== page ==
• It was probably originally a fishing-village, but with the reclamation of the surrounding morasses, e.g.

  • The elevated plateaus between these ranges are semiarid and inhospitable, and are covered with extensive saline basins, which become lagoons in the wet season and morasses or dry saltpans in the dry season.

  • above sea-level, where it is crossed by a railway; north-east is another extensive saline basin enclosing the " Mar Chiquita " (of Cordoba) and the morasses into which the waters of the Rio Saladillo disappear; and on the north are the more elevated plains, partly saline, of western Cordoba, which separate this isolated group of mountains from the Andean spurs of Rioja and San Luis.

  • In the extreme west, which is as yet but slightly explored and settled, there is an extensive depressed area, largely saline in character, which drains into lakes and morasses, having no outlet to the ocean.

  • to the great lagoons and morasses between 36° and 37° S.

  • Other small rivers rising in the Cordoba sierras are the Primero and Segundo, which flow into the lagoons of north-east Cordoba, and the Quinto, which flows south-easterly into the lagoons and morasses of southern Cordoba.

  • Towards the city the red soil is intersected by creeks and morasses, whose margins yield crops of rice, mustard and til seed; while to the east of the town, a broad, alluvial, well-cultivated plain reaches as far as the junction of the Dhaleswari and Lakshmia rivers.

  • The beds of these rivers, as well as that of the Danube, are continually changing, forming morasses and pools, and rendering the country near their banks marshy, Notwithstanding the work already done, such as canalizing and regulating the rivers, the erection of dams, &c., the problems of preventing inundations, and of reclaiming the marshes, have not yet been satisfactorily solved.

  • It is a region of lakes and morasses, of arid plains and high temperatures, but experiments with irrigation toward the end of the 19th century were highly successful and considerable tracts have since been brought under cultivation.

  • The larger rivers in the wet season form impassable morasses, especially in the S.E., where the mountains rise in isolated masses from flat plains.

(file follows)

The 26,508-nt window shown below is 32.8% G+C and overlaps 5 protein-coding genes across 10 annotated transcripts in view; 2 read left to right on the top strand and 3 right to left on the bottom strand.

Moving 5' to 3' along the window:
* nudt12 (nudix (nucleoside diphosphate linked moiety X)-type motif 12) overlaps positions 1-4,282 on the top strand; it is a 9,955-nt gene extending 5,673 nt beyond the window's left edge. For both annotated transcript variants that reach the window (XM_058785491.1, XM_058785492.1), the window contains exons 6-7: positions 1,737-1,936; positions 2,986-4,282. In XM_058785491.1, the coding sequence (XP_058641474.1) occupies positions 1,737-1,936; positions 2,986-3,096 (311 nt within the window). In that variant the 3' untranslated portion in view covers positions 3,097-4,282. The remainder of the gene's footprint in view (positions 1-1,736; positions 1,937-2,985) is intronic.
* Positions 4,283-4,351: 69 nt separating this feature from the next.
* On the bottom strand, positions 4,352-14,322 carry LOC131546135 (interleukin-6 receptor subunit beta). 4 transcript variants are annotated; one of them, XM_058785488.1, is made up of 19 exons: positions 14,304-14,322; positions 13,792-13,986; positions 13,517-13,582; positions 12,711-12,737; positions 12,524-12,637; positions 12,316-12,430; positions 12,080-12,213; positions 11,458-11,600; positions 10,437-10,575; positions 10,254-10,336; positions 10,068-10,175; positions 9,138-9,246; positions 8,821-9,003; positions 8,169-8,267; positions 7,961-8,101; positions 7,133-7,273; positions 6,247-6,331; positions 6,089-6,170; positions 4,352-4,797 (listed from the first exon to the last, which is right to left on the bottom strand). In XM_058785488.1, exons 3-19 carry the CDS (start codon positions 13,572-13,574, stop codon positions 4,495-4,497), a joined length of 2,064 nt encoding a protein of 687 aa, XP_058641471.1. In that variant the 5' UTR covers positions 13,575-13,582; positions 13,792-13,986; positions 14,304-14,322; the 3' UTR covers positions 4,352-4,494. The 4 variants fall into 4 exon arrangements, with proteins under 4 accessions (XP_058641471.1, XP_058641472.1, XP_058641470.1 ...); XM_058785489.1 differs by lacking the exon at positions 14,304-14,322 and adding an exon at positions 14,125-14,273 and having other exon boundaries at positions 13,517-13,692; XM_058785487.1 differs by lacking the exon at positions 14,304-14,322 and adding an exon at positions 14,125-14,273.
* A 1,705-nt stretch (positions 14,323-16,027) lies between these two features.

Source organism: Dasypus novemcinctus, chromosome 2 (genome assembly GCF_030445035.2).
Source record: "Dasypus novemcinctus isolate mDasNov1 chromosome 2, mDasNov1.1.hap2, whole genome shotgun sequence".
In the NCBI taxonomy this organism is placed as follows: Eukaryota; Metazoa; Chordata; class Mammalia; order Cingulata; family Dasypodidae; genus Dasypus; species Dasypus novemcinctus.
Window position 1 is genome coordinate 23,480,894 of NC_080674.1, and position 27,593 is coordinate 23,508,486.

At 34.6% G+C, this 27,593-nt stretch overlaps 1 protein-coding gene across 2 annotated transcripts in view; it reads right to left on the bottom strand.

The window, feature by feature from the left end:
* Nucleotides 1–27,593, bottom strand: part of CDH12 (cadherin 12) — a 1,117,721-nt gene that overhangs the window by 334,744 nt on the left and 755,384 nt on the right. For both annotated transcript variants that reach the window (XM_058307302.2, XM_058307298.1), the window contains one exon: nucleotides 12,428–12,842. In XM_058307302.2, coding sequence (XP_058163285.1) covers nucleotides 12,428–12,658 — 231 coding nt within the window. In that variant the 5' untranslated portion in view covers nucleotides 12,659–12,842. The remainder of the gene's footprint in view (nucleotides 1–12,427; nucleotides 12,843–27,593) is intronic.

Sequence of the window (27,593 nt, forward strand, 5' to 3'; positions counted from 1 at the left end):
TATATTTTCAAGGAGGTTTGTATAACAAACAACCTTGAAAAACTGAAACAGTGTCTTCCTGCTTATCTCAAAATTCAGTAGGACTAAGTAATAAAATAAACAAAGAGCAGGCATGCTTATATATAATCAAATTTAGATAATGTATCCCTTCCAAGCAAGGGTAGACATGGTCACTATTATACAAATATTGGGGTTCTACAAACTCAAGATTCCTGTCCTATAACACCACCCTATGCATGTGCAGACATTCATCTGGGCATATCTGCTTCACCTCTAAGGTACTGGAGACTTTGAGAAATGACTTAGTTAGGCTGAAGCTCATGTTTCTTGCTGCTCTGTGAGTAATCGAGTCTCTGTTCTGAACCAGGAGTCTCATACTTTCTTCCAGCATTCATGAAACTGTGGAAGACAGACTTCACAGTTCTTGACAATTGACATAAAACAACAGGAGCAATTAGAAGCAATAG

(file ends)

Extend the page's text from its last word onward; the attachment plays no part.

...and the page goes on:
• Towards the sea the solid land gives place to a vast network of streams and creeks, whose sluggish waters are constantly depositing silt, and forming morasses or quicksands.

  • BOG OF ALLEN, the name given to a congeries of morasses in Kildare, King's County, Queen's County and Westmeath, Ireland.

  • of Dublin, and the morasses extend westward almost to the Shannon.

  • The rivers Brosna, Barrow and Boyne take their rise in these morasses, and the Grand and Royal canals cross them.

  • It would seem, from a somewhat obscure passage in the chronicle compiled from older the progenitors of the Poles, originally established on the Danube, were driven from thence by the Romans to the still wilder wilderness of central Europe, settling finally among the virgin forests and impenetrable morasses of the basin of the upper waters of the Oder and the Vistula.

  • Absalon, with only Sweyn, bishop of Aarhus, and twelve "housecads," thereupon disembarked, passed between a double row of Wendish warriors, 6000 strong, along the narrow path winding among the morasses, to the gates of the fortress, and, proceeding to the temple of the seven-headed god Rtigievit, caused the idol to be hewn down, dragged forth and burnt.

  • Wide swamps, deep morasses, tangled thickets, wild impassable forests, were their prevailing features.

  • The morasses of Plinlimmon saw many a struggle, notably the war to the knife between Owen Cyfeilog (fl.

  • The xerophytic structures found in some of the plants might seem to corroborate this view; but similar structures are assumed by many plants when dwelling in brackish marshes and morasses.

  • It has been successfully employed in recently drained morasses, which are apt to become too dry in summer.

  • The former route appeared to be chosen by the English, and Bruce stationed his army in a position where it was defended by a cleugh, or ravine of the Bannockburn, and by two morasses between which was a practicable but narrow neck of firm land.

  • Meanwhile Philip himself won his greatest victory at the bridge of Bouvines, among the morasses of Flanders.

  • The lakes of Chile are numerous and important, but they are found chiefly in the southern half of the republic. In the north the only lakes are large lagoons, or morasses, on the upper sakes.

  • The Mississippi is skirted with lagoons, lakes and morasses from Ste Genevieve to the Arkansas border, and in places is confined by levees.

  • Pomerania, protected on the south by virgin forests and almost impenetrable morasses, was in those days inhabited by a valiant and savage Slavonic race akin to the Wends, who clung to paganism with unconquerable obstinacy.

  • The higher plateaus are called paramos, cold, windswept, mist-drenched deserts, lying between the elevations of 10,000 and 15,000 ft., which are often the only passes over the Cordilleras, and yet are almost impassable because of their morasses, heavy mists, and cold, piercing winds.

  • There are few lakes in the country except mountain tarns; but considerable morasses exist about the Upper Dneister, the Vistula and the San, while the ponds or dams in the Podolian valleys are estimated to cover an area of over 200 sq.

  • South of the Arctic Circle the greater part of the country is covered with forests, intermingled with lakes and morasses, though in places there is excellent pasturage.

Browse other sentences examples →